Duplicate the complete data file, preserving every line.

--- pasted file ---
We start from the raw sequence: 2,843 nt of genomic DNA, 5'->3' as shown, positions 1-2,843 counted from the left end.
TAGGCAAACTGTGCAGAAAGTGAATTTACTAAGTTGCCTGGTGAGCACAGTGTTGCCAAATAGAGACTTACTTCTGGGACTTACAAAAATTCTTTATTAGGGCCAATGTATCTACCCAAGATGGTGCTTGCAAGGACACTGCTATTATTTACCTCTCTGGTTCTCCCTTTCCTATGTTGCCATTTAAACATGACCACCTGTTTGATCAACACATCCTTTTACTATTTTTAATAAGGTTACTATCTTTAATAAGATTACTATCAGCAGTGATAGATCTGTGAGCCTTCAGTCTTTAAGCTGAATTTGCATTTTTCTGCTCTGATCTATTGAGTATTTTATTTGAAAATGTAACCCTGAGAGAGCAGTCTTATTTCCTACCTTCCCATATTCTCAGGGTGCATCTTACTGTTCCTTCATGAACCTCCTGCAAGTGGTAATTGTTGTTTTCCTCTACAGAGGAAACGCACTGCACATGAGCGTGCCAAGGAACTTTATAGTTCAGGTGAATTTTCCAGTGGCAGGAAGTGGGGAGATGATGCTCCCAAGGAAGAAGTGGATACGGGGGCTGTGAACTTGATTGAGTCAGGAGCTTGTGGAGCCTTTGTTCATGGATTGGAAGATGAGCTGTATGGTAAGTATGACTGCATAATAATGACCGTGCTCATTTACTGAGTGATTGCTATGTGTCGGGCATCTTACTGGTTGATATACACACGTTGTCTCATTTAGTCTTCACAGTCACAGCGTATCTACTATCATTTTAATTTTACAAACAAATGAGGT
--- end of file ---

We start from the raw sequence: 2,843 nt of genomic DNA, 5'->3' as shown, positions 1-2,843 counted from the left end.
TAGGCAAACTGTGCAGAAAGTGAATTTACTAAGTTGCCTGGTGAGCACAGTGTTGCCAAATAGAGACTTACTTCTGGGACTTACAAAAATTCTTTATTAGGGCCAATGTATCTACCCAAGATGGTGCTTGCAAGGACACTGCTATTATTTACCTCTCTGGTTCTCCCTTTCCTATGTTGCCATTTAAACATGACCACCTGTTTGATCAACACATCCTTTTACTATTTTTAATAAGGTTACTATCTTTAATAAGATTACTATCAGCAGTGATAGATCTGTGAGCCTTCAGTCTTTAAGCTGAATTTGCATTTTTCTGCTCTGATCTATTGAGTATTTTATTTGAAAATGTAACCCTGAGAGAGCAGTCTTATTTCCTACCTTCCCATATTCTCAGGGTGCATCTTACTGTTCCTTCATGAACCTCCTGCAAGTGGTAATTGTTGTTTTCCTCTACAGAGGAAACGCACTGCACATGAGCGTGCCAAGGAACTTTATAGTTCAGGTGAATTTTCCAGTGGCAGGAAGTGGGGAGATGATGCTCCCAAGGAAGAAGTGGATACGGGGGCTGTGAACTTGATTGAGTCAGGAGCTTGTGGAGCCTTTGTTCATGGATTGGAAGATGAGCTGTATGGTAAGTATGACTGCATAATAATGACCGTGCTCATTTACTGAGTGATTGCTATGTGTCGGGCATCTTACTGGTTGATATACACACGTTGTCTCATTTAGTCTTCACAGTCACAGCGTATCTACTATCATTTTAATTTTACAAACAAATGAGGT